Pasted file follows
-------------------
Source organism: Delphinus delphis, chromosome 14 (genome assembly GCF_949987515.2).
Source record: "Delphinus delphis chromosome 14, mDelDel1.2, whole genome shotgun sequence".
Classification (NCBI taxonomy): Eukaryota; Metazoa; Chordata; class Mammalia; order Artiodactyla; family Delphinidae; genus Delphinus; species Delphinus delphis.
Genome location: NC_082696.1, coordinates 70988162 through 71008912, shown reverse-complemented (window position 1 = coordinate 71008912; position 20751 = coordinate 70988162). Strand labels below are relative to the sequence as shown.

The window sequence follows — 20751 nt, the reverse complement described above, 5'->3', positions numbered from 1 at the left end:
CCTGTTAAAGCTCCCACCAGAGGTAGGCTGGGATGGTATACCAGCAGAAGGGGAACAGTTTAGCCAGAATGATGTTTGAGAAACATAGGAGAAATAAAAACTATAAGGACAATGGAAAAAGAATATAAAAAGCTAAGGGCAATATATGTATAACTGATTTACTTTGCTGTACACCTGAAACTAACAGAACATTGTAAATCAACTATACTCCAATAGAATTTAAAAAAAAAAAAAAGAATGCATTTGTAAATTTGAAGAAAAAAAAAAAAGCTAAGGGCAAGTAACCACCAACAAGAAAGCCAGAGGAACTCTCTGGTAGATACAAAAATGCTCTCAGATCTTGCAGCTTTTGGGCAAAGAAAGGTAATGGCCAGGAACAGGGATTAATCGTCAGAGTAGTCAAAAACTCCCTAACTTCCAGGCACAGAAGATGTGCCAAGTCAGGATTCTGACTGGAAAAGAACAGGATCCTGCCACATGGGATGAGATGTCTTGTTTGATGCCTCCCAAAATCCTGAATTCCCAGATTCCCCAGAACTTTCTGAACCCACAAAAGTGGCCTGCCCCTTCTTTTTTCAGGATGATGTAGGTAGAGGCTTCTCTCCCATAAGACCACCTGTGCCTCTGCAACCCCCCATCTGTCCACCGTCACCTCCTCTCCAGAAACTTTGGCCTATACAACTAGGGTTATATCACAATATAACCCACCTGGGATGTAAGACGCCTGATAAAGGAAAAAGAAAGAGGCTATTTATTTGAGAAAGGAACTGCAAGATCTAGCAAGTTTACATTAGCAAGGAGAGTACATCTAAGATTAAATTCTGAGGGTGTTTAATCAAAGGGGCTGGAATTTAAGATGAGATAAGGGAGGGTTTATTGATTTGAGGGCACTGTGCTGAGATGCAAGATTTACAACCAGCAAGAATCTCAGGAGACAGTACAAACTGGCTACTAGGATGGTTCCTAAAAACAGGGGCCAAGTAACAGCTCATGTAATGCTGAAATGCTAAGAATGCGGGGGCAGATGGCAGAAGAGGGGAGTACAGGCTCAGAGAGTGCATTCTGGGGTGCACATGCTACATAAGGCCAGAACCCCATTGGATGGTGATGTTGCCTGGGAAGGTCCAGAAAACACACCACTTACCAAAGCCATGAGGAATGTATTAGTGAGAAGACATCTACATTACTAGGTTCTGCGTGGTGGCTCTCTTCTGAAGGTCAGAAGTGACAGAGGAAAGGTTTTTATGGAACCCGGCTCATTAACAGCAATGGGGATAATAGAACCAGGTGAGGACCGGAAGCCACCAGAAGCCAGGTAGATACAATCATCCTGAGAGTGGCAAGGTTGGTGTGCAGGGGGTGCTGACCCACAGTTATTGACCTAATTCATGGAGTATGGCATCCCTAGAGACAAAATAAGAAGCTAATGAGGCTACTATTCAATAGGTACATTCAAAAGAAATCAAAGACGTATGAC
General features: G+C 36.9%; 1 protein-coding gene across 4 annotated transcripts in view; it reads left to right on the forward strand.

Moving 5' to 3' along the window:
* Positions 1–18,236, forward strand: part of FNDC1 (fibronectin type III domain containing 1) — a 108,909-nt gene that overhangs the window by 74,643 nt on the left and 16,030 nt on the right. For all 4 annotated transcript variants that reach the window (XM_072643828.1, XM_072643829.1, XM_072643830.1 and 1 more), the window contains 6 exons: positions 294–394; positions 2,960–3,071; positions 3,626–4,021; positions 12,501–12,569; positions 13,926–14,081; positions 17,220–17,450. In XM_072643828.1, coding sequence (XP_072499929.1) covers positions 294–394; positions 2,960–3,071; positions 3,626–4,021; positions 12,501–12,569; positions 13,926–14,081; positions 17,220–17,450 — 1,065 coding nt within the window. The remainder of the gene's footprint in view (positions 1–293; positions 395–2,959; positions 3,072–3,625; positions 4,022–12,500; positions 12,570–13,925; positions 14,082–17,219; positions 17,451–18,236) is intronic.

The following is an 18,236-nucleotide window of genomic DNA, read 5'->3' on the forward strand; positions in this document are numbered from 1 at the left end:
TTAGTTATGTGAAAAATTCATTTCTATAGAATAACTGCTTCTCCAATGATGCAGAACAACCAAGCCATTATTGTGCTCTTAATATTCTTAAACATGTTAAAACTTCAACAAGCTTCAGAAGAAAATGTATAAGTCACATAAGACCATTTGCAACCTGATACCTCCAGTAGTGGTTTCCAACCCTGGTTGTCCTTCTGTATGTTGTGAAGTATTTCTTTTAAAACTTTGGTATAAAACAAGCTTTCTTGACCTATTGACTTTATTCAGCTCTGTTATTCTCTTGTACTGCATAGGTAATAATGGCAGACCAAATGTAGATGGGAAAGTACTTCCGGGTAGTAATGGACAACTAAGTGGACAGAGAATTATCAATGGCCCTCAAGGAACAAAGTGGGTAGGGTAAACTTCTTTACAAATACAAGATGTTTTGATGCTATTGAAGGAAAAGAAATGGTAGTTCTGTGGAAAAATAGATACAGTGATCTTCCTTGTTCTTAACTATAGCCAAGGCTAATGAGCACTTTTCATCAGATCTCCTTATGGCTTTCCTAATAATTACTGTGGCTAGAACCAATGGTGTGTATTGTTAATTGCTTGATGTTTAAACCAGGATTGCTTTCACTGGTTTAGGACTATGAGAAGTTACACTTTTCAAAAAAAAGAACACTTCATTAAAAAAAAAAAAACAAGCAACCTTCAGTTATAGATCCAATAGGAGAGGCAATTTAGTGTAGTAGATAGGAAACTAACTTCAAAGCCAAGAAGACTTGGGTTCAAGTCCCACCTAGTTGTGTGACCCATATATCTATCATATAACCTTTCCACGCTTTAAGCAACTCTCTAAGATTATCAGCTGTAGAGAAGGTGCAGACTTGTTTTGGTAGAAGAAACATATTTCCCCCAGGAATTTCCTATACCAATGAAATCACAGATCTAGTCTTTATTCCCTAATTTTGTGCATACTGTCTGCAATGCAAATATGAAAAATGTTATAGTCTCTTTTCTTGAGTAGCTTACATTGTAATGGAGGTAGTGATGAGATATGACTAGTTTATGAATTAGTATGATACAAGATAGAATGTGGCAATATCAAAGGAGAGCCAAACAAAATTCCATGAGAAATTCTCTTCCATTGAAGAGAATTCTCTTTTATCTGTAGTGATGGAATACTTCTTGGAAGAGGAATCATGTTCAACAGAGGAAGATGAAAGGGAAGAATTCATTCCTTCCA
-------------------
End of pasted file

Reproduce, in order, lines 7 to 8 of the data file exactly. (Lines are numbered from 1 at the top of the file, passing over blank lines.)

General features: G+C 36.9%; 1 protein-coding gene across 4 annotated transcripts in view; it reads left to right on the forward strand.

Moving 5' to 3' along the window: